Other stories we may expect …
… to follow include whether the South African Police Services -, what we used to call the Water Wing - can get their act together and resume an OPL (Off Port Limits) police service to vessels at sea outside Durban.
For some time SAPS has stopped providing OPL services – one of the excuses being that they lacked serviceable boats. This matter concerned a requirement for SAPS to accompany the delivery of arms and ammunition to ships waiting outside port limits which were taking on guards to protect the ships against pirates further north. The handling of the weapons by ships agents on behalf of shipping companies is already strictly controlled and part of the procedure is that the police accompany the delivery using their own police launch.
SAPS has at least three boats in Durban harbour, one a modern launch acquired a few years ago, and the other two being RIBS or rubber inflatable boats. The RIBS are seen frequently in Durban harbour as they go about their patrols.
According to correspondence between the South African Association of Ship Operators and Agents (SAASOA) and SAPS, it was suggested to SAPS that the reason why this service was no longer being made available has been to frustrate the implementation of the current SAPS OPL policy, in which police boats had performed this duty.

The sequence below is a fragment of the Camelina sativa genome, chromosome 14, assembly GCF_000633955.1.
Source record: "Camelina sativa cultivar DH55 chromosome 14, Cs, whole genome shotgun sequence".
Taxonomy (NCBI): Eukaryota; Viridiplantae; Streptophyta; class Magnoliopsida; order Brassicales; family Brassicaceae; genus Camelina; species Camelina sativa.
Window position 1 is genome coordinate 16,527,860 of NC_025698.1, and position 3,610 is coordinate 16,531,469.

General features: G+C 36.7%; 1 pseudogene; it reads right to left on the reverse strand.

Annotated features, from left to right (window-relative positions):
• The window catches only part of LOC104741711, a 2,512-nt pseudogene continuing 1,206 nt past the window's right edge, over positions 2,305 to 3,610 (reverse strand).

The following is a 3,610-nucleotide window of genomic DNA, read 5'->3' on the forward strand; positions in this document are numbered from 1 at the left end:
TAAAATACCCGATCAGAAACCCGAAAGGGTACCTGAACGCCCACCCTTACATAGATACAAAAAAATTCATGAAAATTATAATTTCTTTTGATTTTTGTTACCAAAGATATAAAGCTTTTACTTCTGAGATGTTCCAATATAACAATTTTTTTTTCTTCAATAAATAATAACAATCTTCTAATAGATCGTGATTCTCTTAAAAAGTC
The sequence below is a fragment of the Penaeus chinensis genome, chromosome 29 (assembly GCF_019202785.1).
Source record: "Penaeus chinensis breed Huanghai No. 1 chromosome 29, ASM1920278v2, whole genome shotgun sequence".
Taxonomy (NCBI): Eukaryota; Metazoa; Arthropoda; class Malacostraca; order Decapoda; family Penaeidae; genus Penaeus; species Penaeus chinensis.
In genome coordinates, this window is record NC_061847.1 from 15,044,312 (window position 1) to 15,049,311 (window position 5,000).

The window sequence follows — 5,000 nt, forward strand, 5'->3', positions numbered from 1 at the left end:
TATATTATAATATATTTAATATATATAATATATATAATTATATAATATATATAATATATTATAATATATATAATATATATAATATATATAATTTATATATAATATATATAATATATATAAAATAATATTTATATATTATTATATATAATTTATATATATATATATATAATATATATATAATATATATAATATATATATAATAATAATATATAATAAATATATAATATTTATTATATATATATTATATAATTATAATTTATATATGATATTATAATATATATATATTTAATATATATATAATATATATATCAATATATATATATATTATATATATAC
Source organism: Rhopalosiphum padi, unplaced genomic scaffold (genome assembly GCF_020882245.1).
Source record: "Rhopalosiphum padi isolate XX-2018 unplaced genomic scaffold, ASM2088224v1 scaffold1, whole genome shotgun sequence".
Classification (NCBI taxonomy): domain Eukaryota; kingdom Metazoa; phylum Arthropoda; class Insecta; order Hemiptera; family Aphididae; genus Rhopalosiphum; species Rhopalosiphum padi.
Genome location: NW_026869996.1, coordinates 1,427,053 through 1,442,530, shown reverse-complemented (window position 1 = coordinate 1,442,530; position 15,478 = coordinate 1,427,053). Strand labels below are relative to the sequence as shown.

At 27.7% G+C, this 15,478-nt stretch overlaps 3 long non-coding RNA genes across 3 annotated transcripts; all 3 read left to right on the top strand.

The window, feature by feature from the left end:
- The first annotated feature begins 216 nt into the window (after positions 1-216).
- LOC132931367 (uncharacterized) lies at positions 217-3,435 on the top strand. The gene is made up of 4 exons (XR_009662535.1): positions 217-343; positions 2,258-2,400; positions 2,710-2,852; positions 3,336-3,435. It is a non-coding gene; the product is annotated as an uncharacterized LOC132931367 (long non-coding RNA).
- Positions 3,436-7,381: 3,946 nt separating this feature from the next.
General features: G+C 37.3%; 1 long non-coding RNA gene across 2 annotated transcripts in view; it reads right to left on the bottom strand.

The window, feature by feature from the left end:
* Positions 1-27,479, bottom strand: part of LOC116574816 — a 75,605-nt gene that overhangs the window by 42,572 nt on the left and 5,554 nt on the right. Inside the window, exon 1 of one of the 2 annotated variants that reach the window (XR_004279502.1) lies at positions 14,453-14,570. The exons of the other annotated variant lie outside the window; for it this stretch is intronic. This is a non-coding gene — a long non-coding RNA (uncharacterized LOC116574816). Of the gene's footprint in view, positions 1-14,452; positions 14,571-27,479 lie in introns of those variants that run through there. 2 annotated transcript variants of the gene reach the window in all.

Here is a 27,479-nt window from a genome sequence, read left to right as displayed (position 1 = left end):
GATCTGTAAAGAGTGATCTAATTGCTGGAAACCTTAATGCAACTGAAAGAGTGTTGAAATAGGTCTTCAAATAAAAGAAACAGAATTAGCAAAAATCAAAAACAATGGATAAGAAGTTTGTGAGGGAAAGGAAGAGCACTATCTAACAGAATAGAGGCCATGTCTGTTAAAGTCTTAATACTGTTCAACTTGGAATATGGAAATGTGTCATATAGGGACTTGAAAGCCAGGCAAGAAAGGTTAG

According to SAASOA …
… it is “bemused by SAPS attitude in relation to the OPL service,” despite that fact that Government policy clearly recognises that … “commercial ports play a crucial role in South Africa’s transport system and its economic development and are therefore treated as strategic entities by this policy…”
Other issues likely to feature in our pages during this year include Durban’s ship repair facilities. We have written previously about the Durban dry dock and its broken caisson gate. There are other issues relating to this facility which we won’t go into now but suffice it to say that a port with Durban’s importance, as affecting present government policy, needs to have its ship repair facilities in an efficient and economically competitive condition.
Transnet has glibly responded saying that the matter is in hand as part of a comprehensive repair programme, and then quotes the terms of Government’s Operation Phakisa programme, saying that it will be put to tender in the near future.
In terms of Operation Phakisa one would have expected a little more urgency.
On the positive side we look forward to progress with the upgrading of Maydon Wharf berths and also resolution on the matter of deepening a couple or more berths at the Durban Container Terminal.
* This article appeared in The Mercury of 14 January 2015
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PICS OF THE DAY – LISBON
The German-owned and flagged container ship LISBON (67,979-dwt, built 2003) seen arriving in Cape Town harbour this past week. Pictures: Ian Shiffman